Population dynamics of host-specific root-feeding cyst nematode and resource quantity in the root zone of a clonal grass

C.D. Stoel, H. Duyts, W.H. van der Putten

Research output: Contribution to journalArticleAcademicpeer-review

20 Citations (Scopus)


Recent studies have suggested that root-feeding nematodes influence plant community dynamics, but few studies have investigated the population dynamics of the nematodes. In coastal foredunes, feeding-specialist cyst nematodes (Heterodera spp.) are dominant in the soil nematode community and greenhouse studies pointed at bottom-up control by their host plant. Here we examine the population dynamics of H. arenaria in the field in relation to resource quantity in the root zone of Ammophila arenaria (marram grass). Ammophila arenaria is a pioneer grass in mobile coastal foredunes of northwestern and Mediterranean Europe. Every year, the plant expands clonally into freshly deposited layers of wind-blown sand, followed by dispersal and build-up of the nematode population into the new root zone. In a newly developing root zone the first H. arenaria cysts were observed one month after the first new roots were detected, indicating that nematode dispersal is not limiting the initial establishment of new populations. Throughout the growth season, the numbers of cysts, as well as the numbers of eggs and juveniles within cysts, were related to the quantity of roots. However, cyst density varied between years. Therefore, we conclude that in new root layers of A. arenaria cyst nematodes are bottom-up controlled by resource quantity, but that other factors, for example resource quality, influence the relation between nematode abundance and resource quantity. In deeper root zones the nematode abundance declines over time. Here, numbers of cysts were not related to root biomass, while numbers of eggs and juveniles inside the cysts were weakly related. This points at other factors than resource quantity, for example the quality of the roots or unsuitable abiotic environmental conditions that have a stronger influence on cyst numbers than resource quantity. We discuss how bottom-up control of cyst nematodes may indirectly protect the plant against harmful root knot nematodes.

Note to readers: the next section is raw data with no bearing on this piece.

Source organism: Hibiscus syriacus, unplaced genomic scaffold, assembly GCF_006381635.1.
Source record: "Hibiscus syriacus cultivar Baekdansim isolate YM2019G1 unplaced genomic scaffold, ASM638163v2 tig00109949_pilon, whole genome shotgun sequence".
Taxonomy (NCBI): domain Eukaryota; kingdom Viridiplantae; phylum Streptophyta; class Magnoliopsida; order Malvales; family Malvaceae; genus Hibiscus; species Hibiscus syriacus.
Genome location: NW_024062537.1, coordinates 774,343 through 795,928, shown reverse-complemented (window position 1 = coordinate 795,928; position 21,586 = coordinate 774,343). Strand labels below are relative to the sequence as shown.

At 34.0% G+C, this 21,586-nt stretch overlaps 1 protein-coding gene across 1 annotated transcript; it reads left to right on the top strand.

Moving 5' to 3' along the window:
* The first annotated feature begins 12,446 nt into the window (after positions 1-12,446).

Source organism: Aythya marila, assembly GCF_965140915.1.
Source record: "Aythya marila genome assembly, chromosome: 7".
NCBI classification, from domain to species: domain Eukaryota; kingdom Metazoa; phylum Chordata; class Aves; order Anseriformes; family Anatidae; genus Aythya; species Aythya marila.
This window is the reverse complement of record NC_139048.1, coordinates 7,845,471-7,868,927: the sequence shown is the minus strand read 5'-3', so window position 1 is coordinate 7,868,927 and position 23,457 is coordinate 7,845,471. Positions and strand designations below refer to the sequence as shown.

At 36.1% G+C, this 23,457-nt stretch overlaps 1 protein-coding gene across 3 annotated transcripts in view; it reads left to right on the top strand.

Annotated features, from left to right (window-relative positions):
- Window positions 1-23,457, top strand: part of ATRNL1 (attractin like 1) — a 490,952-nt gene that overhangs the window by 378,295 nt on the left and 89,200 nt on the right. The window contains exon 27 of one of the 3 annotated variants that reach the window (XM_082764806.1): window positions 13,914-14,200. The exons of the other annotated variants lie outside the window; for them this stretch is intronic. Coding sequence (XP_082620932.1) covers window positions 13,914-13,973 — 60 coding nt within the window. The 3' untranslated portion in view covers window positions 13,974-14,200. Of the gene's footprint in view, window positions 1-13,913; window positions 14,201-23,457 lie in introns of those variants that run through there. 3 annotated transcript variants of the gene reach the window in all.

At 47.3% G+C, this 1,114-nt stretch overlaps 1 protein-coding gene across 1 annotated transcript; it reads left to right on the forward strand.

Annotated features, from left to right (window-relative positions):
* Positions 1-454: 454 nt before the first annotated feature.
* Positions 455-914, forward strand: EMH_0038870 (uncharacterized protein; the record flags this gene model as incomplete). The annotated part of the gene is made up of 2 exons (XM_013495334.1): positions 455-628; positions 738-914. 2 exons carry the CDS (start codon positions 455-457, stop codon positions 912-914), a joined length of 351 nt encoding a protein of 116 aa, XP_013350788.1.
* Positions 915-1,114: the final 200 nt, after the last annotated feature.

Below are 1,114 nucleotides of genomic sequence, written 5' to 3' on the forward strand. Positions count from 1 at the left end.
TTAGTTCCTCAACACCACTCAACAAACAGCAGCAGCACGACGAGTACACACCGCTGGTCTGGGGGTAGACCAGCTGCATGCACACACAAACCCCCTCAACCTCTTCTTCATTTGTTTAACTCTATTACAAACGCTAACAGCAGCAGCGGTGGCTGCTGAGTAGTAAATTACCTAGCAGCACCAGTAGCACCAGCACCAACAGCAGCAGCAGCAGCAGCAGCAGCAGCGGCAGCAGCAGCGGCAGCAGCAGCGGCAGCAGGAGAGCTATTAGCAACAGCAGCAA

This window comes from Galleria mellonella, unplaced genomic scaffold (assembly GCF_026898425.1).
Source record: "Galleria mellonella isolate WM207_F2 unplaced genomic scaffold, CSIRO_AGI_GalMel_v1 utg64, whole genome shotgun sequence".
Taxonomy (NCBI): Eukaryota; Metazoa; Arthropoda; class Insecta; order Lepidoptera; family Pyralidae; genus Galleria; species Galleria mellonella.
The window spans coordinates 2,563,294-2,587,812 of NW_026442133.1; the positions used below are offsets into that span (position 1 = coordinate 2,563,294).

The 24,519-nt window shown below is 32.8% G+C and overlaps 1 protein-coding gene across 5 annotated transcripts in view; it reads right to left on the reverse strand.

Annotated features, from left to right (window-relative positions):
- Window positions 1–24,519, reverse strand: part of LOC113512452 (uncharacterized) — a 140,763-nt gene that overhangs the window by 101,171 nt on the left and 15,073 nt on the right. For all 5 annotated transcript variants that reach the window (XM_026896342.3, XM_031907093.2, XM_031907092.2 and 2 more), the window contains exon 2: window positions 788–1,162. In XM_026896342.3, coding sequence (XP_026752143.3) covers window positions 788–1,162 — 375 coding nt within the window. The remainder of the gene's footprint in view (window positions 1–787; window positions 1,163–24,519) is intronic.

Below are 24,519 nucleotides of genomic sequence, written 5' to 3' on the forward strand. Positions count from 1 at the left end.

Original languageEnglish
Pages (from-to)651-659
Issue number3
Publication statusPublished - 2006


  • plant-parasitic nematodes
  • ammophila-arenaria
  • heterodera-avenae
  • mycorrhizal fungi
  • insect herbivory
  • relative roles
  • bottom-up
  • top-down
  • food-web
  • soil

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